I've known for some time that Presidents Herbert Hoover and Jimmy Carter were both engineers. Jonathan Yardley of the Washington Post wrote an interesting review of Jimmy Carter's White House Diaries titled Engineer of his own defeat: Jimmy Carter's "White House Diary". He makes the interesting point that Carter was rigid and humorless. Engineers like to describe themselves as "serious" and "professional." Some like to add "hard working."
I've learned since that review appeared in 2010 that GE CEO Jack Welch earned a Ph.D. in chemical engineering in 1960. Thirty years after that this "professional" was discouraging the rising generation from careers in engineering by firing thousands of GE engineers.
Most recently I learned -- starting with a Facebook post -- that all of the leaders of the Soviet Union between Stalin and Gorbachev were also professional engineers. Hmm. Quite a few people view the Soviet Union as a disaster.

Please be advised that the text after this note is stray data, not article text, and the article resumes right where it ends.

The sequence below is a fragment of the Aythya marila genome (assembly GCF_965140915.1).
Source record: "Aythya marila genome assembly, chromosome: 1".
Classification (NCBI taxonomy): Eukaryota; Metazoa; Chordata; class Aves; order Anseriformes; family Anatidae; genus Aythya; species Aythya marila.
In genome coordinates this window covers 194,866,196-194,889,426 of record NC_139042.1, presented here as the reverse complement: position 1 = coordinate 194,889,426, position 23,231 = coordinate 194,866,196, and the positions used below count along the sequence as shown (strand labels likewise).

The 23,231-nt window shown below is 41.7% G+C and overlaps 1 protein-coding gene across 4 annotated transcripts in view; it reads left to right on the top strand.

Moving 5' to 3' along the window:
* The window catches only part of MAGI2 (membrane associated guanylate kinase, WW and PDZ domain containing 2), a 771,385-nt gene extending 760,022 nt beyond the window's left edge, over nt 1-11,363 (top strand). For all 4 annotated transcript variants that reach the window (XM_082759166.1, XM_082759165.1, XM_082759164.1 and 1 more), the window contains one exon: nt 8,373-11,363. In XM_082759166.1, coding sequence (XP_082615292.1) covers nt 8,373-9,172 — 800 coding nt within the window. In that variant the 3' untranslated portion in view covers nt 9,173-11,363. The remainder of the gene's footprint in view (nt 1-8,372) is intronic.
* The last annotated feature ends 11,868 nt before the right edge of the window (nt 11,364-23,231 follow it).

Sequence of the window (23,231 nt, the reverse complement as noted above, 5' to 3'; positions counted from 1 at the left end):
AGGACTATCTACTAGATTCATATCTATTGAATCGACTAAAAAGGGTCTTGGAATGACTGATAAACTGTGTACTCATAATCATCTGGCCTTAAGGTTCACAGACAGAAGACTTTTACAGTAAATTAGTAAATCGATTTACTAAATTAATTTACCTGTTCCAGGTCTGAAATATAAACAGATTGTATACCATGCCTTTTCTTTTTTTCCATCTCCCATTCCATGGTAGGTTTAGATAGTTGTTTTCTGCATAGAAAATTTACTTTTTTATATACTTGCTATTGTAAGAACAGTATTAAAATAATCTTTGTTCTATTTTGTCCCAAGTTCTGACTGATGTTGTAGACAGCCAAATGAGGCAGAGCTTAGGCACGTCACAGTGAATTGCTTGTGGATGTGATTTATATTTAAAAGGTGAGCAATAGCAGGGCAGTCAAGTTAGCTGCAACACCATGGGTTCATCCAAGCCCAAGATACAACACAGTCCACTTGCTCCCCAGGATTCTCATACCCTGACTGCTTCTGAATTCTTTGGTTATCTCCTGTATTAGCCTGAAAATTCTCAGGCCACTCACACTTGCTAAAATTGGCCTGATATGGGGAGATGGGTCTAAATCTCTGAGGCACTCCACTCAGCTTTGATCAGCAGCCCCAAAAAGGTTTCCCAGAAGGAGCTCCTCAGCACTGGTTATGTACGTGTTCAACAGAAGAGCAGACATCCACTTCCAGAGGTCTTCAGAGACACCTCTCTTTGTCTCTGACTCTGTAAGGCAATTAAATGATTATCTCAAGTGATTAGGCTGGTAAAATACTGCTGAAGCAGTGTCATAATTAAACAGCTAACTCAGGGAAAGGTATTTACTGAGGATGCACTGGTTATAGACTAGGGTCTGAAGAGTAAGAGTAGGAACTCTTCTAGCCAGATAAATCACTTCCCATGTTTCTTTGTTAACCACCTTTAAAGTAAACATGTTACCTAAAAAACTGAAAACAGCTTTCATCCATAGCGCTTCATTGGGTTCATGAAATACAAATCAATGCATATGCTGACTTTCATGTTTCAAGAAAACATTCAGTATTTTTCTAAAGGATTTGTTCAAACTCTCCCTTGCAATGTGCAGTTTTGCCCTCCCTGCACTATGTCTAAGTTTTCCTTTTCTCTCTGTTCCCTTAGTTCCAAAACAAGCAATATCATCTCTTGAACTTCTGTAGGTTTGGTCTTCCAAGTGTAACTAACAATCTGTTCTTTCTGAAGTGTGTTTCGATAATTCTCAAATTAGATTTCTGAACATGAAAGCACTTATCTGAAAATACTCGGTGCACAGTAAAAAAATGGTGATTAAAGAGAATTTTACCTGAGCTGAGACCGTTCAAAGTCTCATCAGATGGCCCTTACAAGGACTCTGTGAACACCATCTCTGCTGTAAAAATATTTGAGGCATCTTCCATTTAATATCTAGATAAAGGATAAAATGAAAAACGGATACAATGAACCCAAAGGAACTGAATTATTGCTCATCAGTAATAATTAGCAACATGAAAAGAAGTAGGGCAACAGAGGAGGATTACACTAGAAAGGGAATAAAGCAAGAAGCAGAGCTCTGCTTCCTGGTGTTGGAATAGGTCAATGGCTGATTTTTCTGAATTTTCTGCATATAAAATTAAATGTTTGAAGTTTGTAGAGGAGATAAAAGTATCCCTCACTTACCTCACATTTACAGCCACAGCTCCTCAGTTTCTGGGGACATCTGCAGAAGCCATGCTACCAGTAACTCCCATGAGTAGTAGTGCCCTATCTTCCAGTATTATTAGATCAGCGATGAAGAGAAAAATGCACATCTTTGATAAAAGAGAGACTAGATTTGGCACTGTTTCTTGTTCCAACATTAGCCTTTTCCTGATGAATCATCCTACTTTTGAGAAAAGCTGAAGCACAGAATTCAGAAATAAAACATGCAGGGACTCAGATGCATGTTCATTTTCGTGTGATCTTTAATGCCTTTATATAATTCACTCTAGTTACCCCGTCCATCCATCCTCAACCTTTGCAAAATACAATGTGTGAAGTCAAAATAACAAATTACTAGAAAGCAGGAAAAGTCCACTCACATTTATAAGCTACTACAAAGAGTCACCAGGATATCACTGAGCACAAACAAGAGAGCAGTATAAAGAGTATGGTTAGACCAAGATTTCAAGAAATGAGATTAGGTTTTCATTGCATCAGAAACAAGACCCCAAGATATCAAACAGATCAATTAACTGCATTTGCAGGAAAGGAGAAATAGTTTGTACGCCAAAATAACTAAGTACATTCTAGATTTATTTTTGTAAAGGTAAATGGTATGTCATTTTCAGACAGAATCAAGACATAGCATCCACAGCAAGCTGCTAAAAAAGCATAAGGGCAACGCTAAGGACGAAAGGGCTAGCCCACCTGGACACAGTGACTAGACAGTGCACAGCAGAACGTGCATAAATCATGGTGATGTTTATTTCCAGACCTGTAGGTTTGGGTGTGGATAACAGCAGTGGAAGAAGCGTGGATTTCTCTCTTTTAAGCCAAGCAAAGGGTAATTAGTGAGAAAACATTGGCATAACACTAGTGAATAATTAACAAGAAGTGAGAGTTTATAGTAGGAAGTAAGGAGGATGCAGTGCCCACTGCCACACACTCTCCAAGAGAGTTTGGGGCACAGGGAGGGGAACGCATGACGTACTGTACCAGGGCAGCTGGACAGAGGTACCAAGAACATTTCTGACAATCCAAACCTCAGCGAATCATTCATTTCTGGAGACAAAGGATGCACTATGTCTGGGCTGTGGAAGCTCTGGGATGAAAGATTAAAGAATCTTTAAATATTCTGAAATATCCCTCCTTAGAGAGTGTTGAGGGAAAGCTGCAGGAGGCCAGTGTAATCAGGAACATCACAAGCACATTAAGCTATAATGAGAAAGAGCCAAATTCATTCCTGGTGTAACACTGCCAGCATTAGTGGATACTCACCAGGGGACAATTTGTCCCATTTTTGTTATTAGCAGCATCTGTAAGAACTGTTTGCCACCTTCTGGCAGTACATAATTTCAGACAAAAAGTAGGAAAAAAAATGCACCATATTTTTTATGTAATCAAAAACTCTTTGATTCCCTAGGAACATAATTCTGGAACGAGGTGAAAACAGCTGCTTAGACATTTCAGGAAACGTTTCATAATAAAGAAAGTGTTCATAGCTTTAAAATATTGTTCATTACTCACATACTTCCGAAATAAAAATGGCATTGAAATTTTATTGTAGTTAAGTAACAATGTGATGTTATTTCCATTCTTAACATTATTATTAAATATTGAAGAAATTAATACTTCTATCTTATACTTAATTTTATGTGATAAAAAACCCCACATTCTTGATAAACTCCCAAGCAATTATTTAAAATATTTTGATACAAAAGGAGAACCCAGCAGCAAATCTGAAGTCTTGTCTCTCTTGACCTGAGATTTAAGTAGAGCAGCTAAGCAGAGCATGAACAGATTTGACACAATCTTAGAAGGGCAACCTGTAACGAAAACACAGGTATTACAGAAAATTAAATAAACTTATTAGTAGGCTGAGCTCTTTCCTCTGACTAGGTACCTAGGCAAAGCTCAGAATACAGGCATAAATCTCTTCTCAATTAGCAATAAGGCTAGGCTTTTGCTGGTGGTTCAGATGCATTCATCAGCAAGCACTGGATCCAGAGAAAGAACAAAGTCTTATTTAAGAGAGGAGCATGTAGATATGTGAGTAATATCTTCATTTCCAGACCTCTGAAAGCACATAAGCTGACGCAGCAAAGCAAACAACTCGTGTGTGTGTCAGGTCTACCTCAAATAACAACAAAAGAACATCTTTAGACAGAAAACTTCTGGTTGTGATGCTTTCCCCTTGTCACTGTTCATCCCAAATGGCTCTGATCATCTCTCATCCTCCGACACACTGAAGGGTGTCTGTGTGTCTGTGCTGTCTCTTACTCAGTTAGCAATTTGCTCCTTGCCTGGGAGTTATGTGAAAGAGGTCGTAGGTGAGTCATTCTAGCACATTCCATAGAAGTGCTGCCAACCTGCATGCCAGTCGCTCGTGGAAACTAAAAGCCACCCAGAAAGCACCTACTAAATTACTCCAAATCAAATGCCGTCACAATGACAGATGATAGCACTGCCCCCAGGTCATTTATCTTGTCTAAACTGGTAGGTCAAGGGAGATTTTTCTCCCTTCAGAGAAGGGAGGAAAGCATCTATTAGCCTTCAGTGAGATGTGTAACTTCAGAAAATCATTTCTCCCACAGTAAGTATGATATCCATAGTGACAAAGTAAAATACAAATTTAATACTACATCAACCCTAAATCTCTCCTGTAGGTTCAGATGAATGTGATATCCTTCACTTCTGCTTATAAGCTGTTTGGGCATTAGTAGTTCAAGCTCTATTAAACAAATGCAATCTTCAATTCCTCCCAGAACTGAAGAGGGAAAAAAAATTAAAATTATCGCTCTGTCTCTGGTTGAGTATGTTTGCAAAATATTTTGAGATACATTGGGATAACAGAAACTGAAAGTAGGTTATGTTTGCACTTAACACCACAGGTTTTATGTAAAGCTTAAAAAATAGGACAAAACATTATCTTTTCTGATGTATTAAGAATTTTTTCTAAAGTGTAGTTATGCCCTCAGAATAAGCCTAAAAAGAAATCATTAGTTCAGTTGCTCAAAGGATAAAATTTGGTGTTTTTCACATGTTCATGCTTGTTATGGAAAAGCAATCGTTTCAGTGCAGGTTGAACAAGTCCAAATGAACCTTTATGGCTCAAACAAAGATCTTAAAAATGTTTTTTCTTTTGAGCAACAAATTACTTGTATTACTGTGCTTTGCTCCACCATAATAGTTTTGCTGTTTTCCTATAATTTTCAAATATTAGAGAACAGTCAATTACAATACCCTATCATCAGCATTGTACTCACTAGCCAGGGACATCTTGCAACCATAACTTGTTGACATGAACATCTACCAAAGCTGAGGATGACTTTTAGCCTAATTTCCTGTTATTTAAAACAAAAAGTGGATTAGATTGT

Then we have the investigation of the Columbia Space Shuttle Accident by the Columbia Accident Investigation Board. That report is rather damning.
Today we have NASA Administrator Bolden saying in public that people should not criticize NASA. Apparently he doesn't understand the Challenger and Columbia investigations, to name just two.
What we have here are various versions of what those of us more familiar with human behavior would call authoritarian cultures behaving dysfunctionally. That's fairly normal, alas, with highly authoritarian cultures. Authority can help a society -- but only if it is kept with democratic limits.
I've started saying engineers can contribute in lots of healthy ways to humanity. It seems, though, that current engineers need supervision by people who are more well rounded and open. We'd send engineers home at reasonable times to get the rest that all humans need. That would prevent things like the Challenger launch decision.
I'm trying to keep this brief. Even this is longer than many posts I see on blogs I look at.